As the girls sat there, a young, pleasant-faced habitante came up to them, followed by two or three tiny children, glad to exchange a word with the strangers, and to offer for sale tiny canoes, which the inexperienced hands of the children had shaped, in imitation of the pretty toy canoes offered for sale at all the booths of French and Indian wares. They spoke no English, and May was too doubtful of her French to try it, but Nellie and Flora opened a conversation with her, to her evident pleasure, for, in so secluded a spot, a talk with a stranger is an event. “Yes,” she said, after telling the names and ages of the children; “yes, the summer is very short, and the winter long and cold.” But then her husband stays at home, and in summer he is away, working on boats, and that is evidently compensation—for he is “un bon garçon.” And indeed she seemed a happy wife and mother, for the blessings of life, happily, generally counterbalance its privations. The girls gladly bought the tiny canoes, the “‘prentice work” of the little childish hands, and, after an interested inspection of Flora’s sketch, and many admiring comments thereupon, they parted—the travellers to return to the steamer, the children and their mother to return to their cabane, happy in their little store of silver coins. And now the tide has flowed in, up to the end of the weirs, the scattered passengers are collected on board, and the steamer, with screw revolving once more, glides swiftly out of Ha-Ha Bay, leaving behind all its rugged beauty and its primitive, secluded life; and turns up another bend of the fiord, towards the great hill curves that bound the vista. Point after point, bend after bend, succeed each other in bewildering succession, while the travellers feel once more how distinct is the stern sublimity of the Saguenay from the grand beauty of the St. Lawrence. The great, bare splintered crags that rear their grey, furrowed brows to the sky, the endless succession of pine-crested hills, craggy points, dark, deep gorges, and weather-worn and lichen-scarred rocks, contorted by fire and water into every conceivable form, seemed almost oppressive, at last, in their almost unbroken savage wilderness. Here and there green uplands and stretches of softer forest verdure, or sheltered valleys, with little settlements nestling in their laps, or clinging to the sheltering rocks, introduce a gentler tone; but the general impression is one of savage sterility, scarred by the traces of devastation on the fire-swept hills, bristling with dark tree skeletons, and by the sullen darkness of the stream itself. And now and then the sky grew grey, too, as a sudden squall swept down the gorge; and it was easy to associate with the wild mountain fiord the strange tales told to the early explorers, and to see in imagination the fur-laden canoes, with their silent, dusky paddlers wending their way down the rocky cañon, which the river seems to have hewn for itself with such difficulty, from the inaccessible solitudes behind, through the sea of rocks between these and the St. Lawrence.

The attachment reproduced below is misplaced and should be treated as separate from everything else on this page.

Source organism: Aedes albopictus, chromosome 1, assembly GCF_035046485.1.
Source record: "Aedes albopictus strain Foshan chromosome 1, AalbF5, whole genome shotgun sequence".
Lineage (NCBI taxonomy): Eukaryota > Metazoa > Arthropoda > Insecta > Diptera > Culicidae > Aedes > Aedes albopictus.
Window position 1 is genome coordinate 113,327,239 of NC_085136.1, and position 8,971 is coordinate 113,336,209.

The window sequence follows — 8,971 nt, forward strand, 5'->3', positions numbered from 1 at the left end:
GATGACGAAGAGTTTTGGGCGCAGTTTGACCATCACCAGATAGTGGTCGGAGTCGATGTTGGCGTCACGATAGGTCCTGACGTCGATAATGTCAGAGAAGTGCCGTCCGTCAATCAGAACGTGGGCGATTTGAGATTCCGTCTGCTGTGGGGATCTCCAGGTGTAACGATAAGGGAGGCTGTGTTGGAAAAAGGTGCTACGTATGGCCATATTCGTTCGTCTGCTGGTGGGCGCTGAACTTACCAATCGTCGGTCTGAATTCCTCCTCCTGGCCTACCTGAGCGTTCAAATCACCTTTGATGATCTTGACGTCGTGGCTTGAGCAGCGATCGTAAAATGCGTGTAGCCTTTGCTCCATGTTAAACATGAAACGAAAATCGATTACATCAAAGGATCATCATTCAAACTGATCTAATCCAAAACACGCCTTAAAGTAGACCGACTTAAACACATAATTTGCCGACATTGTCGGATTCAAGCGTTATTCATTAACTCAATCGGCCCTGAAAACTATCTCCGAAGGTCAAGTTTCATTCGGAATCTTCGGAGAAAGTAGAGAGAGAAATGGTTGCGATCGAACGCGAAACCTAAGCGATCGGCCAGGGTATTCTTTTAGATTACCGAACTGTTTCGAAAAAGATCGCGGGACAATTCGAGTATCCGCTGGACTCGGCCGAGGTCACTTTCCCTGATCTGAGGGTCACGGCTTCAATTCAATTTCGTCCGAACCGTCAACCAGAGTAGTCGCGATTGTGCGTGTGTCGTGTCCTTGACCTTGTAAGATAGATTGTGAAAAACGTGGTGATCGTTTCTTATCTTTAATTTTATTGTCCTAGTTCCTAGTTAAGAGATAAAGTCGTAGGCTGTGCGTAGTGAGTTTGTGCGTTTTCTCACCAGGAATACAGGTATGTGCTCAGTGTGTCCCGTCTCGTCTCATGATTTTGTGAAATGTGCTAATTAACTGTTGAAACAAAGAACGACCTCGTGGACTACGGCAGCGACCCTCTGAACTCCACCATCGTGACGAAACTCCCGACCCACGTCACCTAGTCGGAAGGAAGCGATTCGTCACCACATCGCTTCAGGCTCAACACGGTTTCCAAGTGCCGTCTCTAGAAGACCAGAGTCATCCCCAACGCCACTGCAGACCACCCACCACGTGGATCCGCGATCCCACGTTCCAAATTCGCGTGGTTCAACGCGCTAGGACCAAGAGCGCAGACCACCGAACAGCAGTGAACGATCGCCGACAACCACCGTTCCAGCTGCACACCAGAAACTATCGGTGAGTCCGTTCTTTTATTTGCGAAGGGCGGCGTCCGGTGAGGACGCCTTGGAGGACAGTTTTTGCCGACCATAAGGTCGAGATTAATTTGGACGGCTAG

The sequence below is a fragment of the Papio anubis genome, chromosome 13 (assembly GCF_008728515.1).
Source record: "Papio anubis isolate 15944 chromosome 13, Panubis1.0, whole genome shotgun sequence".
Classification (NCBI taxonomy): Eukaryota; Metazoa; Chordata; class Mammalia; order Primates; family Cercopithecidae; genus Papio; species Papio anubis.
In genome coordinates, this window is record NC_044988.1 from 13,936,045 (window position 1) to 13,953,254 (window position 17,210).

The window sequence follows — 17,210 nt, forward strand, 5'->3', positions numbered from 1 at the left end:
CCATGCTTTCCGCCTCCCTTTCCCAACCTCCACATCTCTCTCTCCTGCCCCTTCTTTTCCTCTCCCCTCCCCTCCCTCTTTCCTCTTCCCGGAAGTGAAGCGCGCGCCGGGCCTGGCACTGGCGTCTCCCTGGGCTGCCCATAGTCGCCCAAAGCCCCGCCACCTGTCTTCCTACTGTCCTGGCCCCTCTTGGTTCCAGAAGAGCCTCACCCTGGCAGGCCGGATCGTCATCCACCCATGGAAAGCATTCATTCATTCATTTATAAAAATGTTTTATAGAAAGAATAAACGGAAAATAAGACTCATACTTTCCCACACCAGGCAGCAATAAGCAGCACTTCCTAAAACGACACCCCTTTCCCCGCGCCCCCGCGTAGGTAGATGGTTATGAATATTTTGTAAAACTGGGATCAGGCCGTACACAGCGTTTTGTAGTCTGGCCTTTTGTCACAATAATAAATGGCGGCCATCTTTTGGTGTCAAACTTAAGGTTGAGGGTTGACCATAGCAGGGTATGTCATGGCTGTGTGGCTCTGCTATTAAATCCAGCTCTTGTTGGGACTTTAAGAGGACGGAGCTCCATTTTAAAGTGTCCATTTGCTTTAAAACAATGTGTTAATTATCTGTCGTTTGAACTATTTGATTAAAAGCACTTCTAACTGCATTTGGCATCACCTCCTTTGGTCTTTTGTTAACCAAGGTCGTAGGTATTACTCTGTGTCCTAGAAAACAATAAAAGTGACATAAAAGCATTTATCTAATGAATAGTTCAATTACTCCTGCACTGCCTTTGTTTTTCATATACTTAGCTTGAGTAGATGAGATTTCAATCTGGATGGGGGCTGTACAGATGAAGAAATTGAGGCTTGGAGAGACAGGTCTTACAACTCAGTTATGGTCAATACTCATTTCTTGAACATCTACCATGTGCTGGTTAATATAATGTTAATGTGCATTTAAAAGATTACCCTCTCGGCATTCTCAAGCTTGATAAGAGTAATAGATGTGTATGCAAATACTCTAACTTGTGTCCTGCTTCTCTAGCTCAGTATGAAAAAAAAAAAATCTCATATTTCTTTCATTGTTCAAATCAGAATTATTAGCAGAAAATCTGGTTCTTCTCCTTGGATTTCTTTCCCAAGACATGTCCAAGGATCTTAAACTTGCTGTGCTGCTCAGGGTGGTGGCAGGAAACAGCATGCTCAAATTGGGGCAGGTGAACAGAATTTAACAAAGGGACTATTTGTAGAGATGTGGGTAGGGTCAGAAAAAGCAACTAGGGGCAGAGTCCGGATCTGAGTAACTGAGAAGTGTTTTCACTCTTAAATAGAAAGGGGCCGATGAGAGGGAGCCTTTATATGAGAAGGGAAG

As they steamed onward towards Chicoutimi, however, which is the real head of the bay, the scenery becomes softer in type, and, amid the rolling uplands, cluster little white villages, each with its guardian church. Chicoutimi, with its fine stone church on the hill, and its sawmill and lumber-yard below, comes into view, as they round one of the numberless points, a place of some consequence in this lumbering country. The steamer stops at the pier, and the little band of religieuses disembark and wend their way to the convent on the hill, while May and Flora watch their black-robed figures and vainly speculate on their past and their future, wondering what routine of duties awaits them here, and whether they are of the same heroic fibre with those who, two hundred years ago, crossed the stormy ocean into exile in this wilderness, in order to nurse sick Indians and teach Indian children their Pater-Noster.